what is borehole?
in your own words define water abstration
Water abstraction is about water taken from natural body by machinery by humans.
What is a borehole?
Water abstraction is the pulling of water from natural water body through human made machinery.
What is a borehole?
The quantities of fresh water abstracted for various purposes in England and Wales are given in Table 1. Water is abstracted under licences from the Enivironmental Agency (EA), issued on the basis of the reasonable needs of the public, industry and agriculture and availability of supplies.
The public water supply is the water abstracted, purified and distributed through water mains to houses, offices, some industries and farms by the water companies. The other types of users given in Table 1 get much of their water directly from rivers or the ground without going through the treatment works and distribution system of the public water supply.
Industry, power stations and farms often do not require high-quality water, so it is cheaper to abstract water directly than to use the more expensive, high-quality public water supply.
In England and Wales the direct abstraction of water is permitted only where it is licensed by the Environmental Agency (EA), which has to ensure that there is enough water available and that it will not affect other abstractions.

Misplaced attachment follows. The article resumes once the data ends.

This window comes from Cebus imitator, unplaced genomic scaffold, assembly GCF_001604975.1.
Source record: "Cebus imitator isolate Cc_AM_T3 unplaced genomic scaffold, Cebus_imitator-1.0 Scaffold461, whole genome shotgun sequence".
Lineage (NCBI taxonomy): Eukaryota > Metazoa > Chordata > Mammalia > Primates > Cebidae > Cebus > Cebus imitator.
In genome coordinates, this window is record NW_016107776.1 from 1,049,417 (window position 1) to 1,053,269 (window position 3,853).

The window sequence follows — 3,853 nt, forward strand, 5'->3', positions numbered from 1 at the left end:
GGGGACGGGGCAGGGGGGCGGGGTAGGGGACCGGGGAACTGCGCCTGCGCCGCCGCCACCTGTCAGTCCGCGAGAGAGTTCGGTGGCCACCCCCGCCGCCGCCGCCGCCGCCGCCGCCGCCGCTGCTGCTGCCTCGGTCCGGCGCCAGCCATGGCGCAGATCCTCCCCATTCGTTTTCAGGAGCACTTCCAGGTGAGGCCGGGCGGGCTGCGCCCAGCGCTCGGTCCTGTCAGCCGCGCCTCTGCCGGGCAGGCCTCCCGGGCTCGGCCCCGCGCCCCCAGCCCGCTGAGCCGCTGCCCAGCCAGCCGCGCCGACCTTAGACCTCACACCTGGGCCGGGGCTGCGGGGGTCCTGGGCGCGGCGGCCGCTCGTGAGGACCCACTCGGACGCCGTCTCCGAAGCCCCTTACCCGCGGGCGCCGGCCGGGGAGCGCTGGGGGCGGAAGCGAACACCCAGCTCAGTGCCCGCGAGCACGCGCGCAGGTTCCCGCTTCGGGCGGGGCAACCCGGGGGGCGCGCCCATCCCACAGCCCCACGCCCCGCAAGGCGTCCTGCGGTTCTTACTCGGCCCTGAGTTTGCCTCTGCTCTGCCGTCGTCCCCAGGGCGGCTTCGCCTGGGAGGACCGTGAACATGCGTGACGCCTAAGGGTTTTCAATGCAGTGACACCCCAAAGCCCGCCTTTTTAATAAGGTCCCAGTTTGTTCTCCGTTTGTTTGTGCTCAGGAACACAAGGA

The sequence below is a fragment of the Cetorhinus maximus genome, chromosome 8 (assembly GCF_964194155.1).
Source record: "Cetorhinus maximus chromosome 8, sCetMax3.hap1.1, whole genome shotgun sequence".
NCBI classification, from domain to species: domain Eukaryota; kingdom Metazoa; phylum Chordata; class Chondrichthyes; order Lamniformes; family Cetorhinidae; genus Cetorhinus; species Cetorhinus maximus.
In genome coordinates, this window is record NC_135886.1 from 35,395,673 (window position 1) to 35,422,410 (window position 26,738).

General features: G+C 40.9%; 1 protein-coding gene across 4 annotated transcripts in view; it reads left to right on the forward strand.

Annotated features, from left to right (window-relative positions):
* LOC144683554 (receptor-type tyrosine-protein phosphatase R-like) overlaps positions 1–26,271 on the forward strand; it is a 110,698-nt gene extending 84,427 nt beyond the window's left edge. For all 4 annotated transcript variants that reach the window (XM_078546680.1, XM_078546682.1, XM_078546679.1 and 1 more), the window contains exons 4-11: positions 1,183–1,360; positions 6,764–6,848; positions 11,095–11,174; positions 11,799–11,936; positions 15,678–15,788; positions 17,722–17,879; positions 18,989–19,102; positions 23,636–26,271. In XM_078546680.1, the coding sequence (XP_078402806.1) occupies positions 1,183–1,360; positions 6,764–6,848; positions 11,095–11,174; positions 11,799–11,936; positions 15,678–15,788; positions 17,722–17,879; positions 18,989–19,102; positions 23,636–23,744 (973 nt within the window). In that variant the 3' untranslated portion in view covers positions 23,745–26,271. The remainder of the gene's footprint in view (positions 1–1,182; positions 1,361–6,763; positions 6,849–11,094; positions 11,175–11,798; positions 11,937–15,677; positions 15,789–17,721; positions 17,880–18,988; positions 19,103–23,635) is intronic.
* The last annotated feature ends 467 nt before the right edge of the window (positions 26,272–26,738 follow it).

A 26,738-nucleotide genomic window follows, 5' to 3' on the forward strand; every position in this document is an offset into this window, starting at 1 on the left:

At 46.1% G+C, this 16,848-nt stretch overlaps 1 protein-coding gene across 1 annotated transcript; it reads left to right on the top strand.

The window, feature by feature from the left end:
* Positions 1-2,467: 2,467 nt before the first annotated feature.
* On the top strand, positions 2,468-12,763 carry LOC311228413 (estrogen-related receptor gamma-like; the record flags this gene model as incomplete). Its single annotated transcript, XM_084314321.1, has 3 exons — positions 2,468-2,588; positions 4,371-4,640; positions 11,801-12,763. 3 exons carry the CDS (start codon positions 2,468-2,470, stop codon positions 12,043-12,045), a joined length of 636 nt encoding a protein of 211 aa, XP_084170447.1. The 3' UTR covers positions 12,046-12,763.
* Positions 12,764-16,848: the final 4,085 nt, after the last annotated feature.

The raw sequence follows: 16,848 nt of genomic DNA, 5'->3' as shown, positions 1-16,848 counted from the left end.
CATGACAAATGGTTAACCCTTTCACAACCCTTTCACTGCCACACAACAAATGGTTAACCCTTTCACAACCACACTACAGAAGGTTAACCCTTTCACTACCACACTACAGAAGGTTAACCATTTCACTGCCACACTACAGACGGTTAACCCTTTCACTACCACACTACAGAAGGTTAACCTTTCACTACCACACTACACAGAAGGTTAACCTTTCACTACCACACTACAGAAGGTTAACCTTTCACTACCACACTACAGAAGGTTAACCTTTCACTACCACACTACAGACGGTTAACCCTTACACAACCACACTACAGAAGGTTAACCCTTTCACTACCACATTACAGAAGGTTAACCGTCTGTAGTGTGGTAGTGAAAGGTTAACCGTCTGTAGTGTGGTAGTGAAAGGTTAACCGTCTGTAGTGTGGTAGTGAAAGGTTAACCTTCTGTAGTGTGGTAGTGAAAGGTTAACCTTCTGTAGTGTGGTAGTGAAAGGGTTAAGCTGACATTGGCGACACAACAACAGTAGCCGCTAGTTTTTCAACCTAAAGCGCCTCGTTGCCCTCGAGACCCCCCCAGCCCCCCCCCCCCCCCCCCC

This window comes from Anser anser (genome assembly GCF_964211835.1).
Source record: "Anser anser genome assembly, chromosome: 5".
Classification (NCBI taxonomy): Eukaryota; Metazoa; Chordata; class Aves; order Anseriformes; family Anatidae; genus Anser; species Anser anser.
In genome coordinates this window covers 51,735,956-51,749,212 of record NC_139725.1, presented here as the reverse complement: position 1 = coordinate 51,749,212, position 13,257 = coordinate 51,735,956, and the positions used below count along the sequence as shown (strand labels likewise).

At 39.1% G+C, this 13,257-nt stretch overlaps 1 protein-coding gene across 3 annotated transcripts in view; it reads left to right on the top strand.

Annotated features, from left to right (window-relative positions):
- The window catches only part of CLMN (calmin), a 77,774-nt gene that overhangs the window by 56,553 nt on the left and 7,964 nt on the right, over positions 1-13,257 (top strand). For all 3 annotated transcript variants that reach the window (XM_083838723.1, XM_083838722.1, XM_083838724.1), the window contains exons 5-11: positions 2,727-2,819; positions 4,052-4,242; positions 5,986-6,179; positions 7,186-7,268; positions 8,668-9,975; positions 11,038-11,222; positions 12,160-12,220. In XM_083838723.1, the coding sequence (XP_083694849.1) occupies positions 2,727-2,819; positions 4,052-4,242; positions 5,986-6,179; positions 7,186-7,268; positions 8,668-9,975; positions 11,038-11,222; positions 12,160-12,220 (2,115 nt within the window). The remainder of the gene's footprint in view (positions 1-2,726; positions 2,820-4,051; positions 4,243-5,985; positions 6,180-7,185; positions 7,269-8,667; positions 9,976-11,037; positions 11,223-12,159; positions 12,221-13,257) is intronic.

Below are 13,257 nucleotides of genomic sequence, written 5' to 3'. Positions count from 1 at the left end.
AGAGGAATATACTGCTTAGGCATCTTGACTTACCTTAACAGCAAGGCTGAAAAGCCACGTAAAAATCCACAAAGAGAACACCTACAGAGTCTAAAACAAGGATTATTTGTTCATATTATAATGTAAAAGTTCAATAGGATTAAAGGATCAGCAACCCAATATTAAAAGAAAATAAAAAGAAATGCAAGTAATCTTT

For example, if an industry or power station takes water directly from a river, the EA has to make sure that there is still enough water in the river at all times, and will license abstraction only up to a certain quantity.
The largest use of water is for electricity generation. Because of the enormous quantities of water required, power stations are situated on major rivers, lakes or on the coast. The main use of water is for cooling, and this water can be of low quality. Even more water is obtained from estuaries (brackish water) and the sea (saline water).
The water used for cooling is returned to its source relatively quickly but some 5 °C warmer. There are considerable year-to-year fluctuations in the amount of water used for electricity generation. Some power stations recycle cooling water - this is not a continuous yearly demand but is a ‘one-off’ abstraction that stays within the cooling systems and is never returned.
Direct abstraction by industry generally reduced during the 1980s, falling by 42% between 1980 and 1988. It increased slightly after 1998. The main causes for the reduction were the more efficient use of water, including recycling, and changes in the structure of British industry, including the contraction of some of the major water-using industries, such as steel-making.
Agriculture consumes only a small proportion of the total water abstracted, although, on a global scale, irrigation is the greatest use of water.
There is sufficient rainfall for agriculture over Wales and the western and northern parts of England so irrigation is used mainly in the drier central, southern and eastern parts of England, particularly in East Anglia. Irrigation water is usually obtained by direct abstraction from rivers and boreholes and it can be of low quality.